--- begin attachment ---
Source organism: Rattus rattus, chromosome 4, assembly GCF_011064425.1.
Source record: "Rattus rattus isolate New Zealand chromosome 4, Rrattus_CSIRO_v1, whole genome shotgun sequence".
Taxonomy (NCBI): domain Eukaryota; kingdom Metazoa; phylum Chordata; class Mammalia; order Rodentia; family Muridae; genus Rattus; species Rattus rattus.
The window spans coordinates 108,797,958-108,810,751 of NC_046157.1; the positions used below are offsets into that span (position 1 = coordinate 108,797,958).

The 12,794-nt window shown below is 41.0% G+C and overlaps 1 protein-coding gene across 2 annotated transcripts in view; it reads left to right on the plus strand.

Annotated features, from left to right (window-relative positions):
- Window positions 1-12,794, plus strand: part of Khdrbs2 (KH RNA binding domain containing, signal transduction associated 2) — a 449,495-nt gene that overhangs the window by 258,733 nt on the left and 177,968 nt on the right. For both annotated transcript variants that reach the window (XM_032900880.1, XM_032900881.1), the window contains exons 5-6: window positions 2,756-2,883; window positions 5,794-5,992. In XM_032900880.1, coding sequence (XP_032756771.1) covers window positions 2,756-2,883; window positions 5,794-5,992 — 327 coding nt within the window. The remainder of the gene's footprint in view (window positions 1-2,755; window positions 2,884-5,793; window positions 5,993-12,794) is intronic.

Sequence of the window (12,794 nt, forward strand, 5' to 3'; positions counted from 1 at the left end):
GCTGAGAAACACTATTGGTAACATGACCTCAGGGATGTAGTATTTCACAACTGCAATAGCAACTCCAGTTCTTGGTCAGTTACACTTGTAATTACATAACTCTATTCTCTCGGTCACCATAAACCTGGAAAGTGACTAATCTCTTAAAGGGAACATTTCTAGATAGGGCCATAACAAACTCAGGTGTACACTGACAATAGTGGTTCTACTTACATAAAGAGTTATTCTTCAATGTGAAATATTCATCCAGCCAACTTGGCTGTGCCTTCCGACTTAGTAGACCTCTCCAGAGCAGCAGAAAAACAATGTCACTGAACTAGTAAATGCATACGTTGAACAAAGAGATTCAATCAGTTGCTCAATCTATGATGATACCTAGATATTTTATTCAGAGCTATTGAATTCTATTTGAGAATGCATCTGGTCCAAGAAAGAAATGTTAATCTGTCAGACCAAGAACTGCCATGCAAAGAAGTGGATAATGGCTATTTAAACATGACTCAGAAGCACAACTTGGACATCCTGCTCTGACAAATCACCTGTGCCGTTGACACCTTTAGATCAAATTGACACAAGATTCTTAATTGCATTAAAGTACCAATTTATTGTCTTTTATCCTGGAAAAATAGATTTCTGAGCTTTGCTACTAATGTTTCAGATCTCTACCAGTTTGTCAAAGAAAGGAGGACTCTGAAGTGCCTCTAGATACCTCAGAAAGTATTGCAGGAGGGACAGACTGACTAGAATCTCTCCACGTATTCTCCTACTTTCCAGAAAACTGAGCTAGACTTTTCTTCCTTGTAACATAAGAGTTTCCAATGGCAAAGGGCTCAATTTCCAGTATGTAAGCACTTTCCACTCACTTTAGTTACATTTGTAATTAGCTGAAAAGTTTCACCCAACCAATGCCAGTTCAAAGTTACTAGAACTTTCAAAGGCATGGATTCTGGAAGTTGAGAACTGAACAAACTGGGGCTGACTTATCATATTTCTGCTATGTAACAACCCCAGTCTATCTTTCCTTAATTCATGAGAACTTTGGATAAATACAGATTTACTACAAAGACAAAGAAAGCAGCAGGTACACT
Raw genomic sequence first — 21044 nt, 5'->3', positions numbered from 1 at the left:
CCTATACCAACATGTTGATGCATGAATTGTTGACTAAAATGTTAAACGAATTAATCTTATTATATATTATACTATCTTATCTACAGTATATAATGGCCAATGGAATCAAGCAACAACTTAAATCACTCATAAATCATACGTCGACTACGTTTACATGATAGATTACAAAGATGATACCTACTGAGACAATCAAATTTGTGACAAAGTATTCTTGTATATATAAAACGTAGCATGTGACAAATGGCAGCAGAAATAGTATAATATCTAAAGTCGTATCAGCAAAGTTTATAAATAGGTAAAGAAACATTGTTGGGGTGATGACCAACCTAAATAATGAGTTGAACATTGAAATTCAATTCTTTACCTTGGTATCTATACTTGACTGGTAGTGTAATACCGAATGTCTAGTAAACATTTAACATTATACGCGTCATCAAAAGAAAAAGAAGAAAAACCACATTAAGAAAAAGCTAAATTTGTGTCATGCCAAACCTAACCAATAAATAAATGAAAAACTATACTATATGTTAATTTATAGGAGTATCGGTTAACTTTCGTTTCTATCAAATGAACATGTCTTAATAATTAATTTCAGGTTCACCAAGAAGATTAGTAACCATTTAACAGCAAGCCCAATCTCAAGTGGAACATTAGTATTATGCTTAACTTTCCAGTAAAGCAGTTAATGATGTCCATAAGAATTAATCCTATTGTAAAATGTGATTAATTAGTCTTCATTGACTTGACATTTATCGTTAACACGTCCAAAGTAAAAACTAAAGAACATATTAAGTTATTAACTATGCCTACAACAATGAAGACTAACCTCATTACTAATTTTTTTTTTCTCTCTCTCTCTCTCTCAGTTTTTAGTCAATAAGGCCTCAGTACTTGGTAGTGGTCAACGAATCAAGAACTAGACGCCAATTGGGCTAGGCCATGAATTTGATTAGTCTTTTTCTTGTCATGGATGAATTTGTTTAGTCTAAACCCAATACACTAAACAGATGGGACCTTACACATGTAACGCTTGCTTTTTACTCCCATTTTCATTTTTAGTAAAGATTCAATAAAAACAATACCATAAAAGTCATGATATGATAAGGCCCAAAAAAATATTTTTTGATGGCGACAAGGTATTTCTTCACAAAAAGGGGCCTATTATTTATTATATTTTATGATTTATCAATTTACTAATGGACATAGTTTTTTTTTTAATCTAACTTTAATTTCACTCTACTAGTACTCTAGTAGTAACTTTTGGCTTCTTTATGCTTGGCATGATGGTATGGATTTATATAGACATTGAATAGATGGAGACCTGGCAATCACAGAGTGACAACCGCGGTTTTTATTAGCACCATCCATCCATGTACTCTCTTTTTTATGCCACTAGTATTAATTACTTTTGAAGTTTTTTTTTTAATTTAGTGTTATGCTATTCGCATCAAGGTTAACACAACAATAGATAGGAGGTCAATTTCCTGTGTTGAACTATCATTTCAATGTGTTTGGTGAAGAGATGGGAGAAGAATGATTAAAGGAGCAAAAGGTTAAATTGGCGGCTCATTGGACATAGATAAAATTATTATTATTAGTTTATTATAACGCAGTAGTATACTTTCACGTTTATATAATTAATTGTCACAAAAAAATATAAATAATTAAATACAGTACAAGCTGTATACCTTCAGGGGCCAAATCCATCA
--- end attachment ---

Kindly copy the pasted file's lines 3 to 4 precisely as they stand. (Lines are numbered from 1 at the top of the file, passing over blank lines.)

Taxonomy (NCBI): domain Eukaryota; kingdom Metazoa; phylum Chordata; class Mammalia; order Rodentia; family Muridae; genus Rattus; species Rattus rattus.
The window spans coordinates 108,797,958-108,810,751 of NC_046157.1; the positions used below are offsets into that span (position 1 = coordinate 108,797,958).